What I really don’t like doing is being an organizer and speaker at the same conference. As an organizer you’re just too busy and can’t concentrate on a talk you’re supposed to deliver. I volunteered to do an introductory talk in the Friday’s Czech track. I was even given already prepared slides and using someone else’s slides is another thing I don’t like doing. So as you can imagine it was not one of the best talks of my career 🙂 But the Czech track turned out to be quite good overall. I just wish more people had come, but if you only have <2 weeks to promote the program you won’t get crowds to the conference.

I’d like to thank The Document Foundation for a great cooperation, and all attendees for being so kind and forgiving us minor glitches in the organization. It was an exhausting, but great experience, and I hope to see everyone in Rome next year where I can again be in the comfortable seat of a visitor.


LIBOCon: get around Brno

Yesterday I added Get around Brno page to the LibreOffice Conference website. There you can find comprehensive information about public transport in Brno, how to buy tickets, how to get to the hotel/venue if you arrive by train/bus/car/plane etc. All accompanied with maps and pictures of described places. So hopefully no one will get lost on their way to the hotel or venue, or struggle purchasing tickets.

If you’re coming to LibreOffice Conference 2016, definitely check it out. You may also want to download the page for offline usage in case you won’t mobile data.



Libocon 2016: travel info

LibreOffice Conference 2016 is less than two months away and people are starting to look for information how to get to and around Brno. We’ve prepared a page with extensive information how to get to Brno.



If you go by plane, the best option is flying directly to Brno. You can get very cheap tickets from London-Stansted (Ryanair), London-Luton, Eindhoven (Wizz Air) and moderately cheap tickets from summer destinations (Spain, Greece, Italy,…) with SmartWings. There is also a daily Lufthansa flight to Munich which can connect you with dozens of destinations around the world (it’s particularly good for flights to the US, you can reach East Coast in 10 hours). But the line is rather oriented at business travelers, the plane is small and prices tend to be high.

The second best option is flying to Vienna which has flights to dozens of destinations in the world and prices are pretty good. RegioJet operates direct buses between the airport and Brno, so you can get conveniently to Brno in 2 hours. Another option is the airport in Prague, but it has fewer connected destinations and  it takes longer to get from there to Brno.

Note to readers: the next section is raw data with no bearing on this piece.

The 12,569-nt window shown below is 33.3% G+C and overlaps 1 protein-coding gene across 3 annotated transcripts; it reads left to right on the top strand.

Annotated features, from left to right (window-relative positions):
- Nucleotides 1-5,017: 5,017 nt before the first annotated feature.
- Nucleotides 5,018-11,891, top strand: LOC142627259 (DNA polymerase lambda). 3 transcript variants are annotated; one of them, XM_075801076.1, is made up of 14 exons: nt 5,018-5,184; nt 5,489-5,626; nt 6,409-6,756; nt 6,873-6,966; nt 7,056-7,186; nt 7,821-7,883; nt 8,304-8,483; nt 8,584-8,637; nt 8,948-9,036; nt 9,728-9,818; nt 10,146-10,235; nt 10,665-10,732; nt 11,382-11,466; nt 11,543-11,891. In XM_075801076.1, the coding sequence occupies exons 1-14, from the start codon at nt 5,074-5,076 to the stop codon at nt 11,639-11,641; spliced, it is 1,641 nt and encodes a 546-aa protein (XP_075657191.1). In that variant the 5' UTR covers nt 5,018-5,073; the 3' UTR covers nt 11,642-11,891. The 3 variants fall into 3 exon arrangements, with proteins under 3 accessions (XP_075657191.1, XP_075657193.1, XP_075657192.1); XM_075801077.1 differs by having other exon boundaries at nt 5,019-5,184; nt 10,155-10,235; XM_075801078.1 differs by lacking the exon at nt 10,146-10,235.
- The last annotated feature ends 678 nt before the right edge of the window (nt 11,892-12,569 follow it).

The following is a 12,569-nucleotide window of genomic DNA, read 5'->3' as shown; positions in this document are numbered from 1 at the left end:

If you happen to live in Germany, Austria, Poland, Slovakia, or Hungary. Train may be the best option for you. Brno has direct trains to those countries.


You can also come by car. You can be prepared for delays because of many road reconstructions. There is a long-term reconstruction of D1 highway (between Prague and Brno) and there are five sections under reconstruction this season. There are also several more motorways which are partly or completely closed for the same reason. Most of the road work happens during summer holidays, but some of it will be going on in Sept, too. It’s hard to estimate which now. Traffic jams occur, so give yourself enough time if you go to Brno by car.


If you’d like to go by bus, we can recommend RegioJet. They connect Brno with many destinations in Europe, they have very comfortable buses with free hot drinks, cheap snacks, wifi, entertainment systems and for reasonable prices. Other bus companies are e.g. Flixbus or Eurolines.

And More

The LibreOffice community is truly global and attendees from further destinations may not know much about the Czech Republic. Maybe you wonder what’s the currency here, what’s the weather like in Sept etc. We’ve prepared a page with the basic information about the country. For more information we link CzechTurism website where you can learn much more information which is relevant to travelers to the Czech Republic.

Soon, we will also extend information about how to get around Brno (public transport system, how to buy tickets, where, how to get to the conference hotel, venue,…). Stay tuned 😉


Libocon 2016: accommodation

We’re progressing with the organization of LibreOffice Conference 2016 in Brno. Italo Vignoli of The Document Foundation visited Brno last month, we showed him the venue and also places where we could hold a party, have a hacknight etc.

Recently we got a special discount for LIBOCon attendees from Vista Hotel. The hotel was recently renovated and is one of the closest hotels to the venue (15-minute walk or 2 stops by tram). The price we got is very good for the **** standard. You can find more info at the conference website and you can already book rooms.

We’re also looking for a low-cost option (most likely student dormitories) for those who don’t want to spend much money on accommodation and don’t require hotel comfort.

As the conference is getting closer we will publish more useful information for attendees on the conference website, stay tuned. We’ve also created a group chat for conference attendees on Telegram. You can ask us any questions there or chat with other attendees.


GNOME, LibreOffice, Linux

First Brno Linux Desktop Meetup

The desktop engineering team in the Red Hat office in Brno is quite large, we’ve got over 20 developers working on various desktop projects here, but there is no active community outside Red Hat. We’re also approached by students who are interested and would like to get started, but don’t know where and we’d like to have an event to which we can invite them, talk to them about it more in detail, and help them with things beginners struggle with.

That’s why we’ve decided to start Linux Desktop Meetups. They should take place every first Thursday in a month in Red Hat Lab at the Faculty of Information Technologies of Brno University of Technology.

What will be on the agenda? It will be driven by the participants. We hope to have a couple of short, practical presentations, the rest will be discussions, helping others etc.

If you happen to live in Brno and are interested in the Linux desktop, come and join us at 18:00 on May 5th!